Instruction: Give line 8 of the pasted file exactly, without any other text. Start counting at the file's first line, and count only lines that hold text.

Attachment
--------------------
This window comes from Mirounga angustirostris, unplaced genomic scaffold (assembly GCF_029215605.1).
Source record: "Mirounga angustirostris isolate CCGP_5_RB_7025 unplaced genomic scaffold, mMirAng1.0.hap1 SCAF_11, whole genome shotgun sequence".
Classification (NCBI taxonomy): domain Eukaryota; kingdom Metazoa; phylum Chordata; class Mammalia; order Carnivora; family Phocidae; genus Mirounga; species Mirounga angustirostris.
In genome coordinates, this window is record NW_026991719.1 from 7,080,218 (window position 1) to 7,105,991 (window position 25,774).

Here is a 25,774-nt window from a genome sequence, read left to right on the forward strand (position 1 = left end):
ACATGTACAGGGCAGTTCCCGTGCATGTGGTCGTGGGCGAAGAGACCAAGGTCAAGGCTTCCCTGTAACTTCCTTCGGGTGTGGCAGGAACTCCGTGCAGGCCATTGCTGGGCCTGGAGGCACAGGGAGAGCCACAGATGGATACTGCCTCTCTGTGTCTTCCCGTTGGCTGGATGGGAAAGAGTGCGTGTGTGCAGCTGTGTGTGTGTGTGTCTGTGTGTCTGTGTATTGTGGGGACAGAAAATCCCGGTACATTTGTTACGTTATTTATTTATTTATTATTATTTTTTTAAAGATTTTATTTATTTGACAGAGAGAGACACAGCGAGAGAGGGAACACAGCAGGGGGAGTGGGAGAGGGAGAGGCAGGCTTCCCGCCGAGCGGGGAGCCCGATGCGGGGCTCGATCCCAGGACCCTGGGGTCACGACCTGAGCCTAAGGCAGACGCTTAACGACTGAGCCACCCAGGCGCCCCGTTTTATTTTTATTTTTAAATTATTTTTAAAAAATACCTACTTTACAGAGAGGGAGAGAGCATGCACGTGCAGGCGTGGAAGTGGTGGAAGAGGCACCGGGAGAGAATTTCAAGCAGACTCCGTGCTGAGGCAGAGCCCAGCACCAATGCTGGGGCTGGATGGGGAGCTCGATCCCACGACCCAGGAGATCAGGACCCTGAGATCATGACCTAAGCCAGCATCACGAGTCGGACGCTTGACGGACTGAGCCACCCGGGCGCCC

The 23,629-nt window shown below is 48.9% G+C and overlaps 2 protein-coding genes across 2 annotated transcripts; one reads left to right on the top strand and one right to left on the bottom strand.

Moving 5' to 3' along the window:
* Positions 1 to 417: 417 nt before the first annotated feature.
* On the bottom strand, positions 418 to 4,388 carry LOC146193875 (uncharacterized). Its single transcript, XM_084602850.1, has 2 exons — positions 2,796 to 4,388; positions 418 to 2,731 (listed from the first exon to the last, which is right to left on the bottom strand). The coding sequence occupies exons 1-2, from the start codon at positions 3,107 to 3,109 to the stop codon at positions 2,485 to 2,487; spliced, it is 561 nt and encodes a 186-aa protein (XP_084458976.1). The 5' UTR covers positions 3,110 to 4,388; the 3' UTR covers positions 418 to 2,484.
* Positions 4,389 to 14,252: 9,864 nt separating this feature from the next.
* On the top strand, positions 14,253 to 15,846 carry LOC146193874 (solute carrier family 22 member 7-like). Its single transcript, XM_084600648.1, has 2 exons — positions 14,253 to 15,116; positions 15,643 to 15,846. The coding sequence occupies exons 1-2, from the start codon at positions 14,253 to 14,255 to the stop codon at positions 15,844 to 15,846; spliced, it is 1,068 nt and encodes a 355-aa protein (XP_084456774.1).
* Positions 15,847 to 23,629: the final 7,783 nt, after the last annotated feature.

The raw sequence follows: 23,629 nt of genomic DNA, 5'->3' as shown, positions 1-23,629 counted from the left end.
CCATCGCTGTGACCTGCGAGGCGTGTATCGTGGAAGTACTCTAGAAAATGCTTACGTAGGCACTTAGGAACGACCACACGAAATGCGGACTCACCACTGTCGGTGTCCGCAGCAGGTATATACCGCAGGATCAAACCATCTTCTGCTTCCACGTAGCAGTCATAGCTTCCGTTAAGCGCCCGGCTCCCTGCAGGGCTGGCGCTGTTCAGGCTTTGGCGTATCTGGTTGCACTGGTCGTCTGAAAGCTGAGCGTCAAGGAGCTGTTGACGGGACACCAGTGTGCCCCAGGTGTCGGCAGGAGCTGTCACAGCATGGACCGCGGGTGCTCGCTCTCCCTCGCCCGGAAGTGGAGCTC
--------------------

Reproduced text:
Moving 5' to 3' along the window: